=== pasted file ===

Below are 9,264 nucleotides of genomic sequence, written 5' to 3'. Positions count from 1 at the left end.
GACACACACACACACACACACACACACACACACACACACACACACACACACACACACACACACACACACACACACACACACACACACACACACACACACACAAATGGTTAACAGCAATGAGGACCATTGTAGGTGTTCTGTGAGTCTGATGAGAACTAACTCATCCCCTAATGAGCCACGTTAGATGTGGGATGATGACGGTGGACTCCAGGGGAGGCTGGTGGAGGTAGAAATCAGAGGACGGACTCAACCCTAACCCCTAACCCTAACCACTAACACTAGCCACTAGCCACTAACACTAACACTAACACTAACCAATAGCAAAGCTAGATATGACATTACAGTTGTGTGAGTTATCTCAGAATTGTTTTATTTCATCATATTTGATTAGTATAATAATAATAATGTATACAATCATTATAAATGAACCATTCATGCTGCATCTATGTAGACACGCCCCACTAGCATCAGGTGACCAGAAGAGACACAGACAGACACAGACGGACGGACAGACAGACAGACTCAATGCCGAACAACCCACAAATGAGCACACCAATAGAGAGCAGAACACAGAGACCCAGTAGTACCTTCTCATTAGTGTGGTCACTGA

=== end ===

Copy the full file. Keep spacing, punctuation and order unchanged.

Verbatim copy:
Below are 9,264 nucleotides of genomic sequence, written 5' to 3'. Positions count from 1 at the left end.
GACACACACACACACACACACACACACACACACACACACACACACACACACACACACACACACACACACACACACACACACACACACACACACACACACACAAATGGTTAACAGCAATGAGGACCATTGTAGGTGTTCTGTGAGTCTGATGAGAACTAACTCATCCCCTAATGAGCCACGTTAGATGTGGGATGATGACGGTGGACTCCAGGGGAGGCTGGTGGAGGTAGAAATCAGAGGACGGACTCAACCCTAACCCCTAACCCTAACCACTAACACTAGCCACTAGCCACTAACACTAACACTAACACTAACCAATAGCAAAGCTAGATATGACATTACAGTTGTGTGAGTTATCTCAGAATTGTTTTATTTCATCATATTTGATTAGTATAATAATAATAATGTATACAATCATTATAAATGAACCATTCATGCTGCATCTATGTAGACACGCCCCACTAGCATCAGGTGACCAGAAGAGACACAGACAGACACAGACGGACGGACAGACAGACAGACTCAATGCCGAACAACCCACAAATGAGCACACCAATAGAGAGCAGAACACAGAGACCCAGTAGTACCTTCTCATTAGTGTGGTCACTGA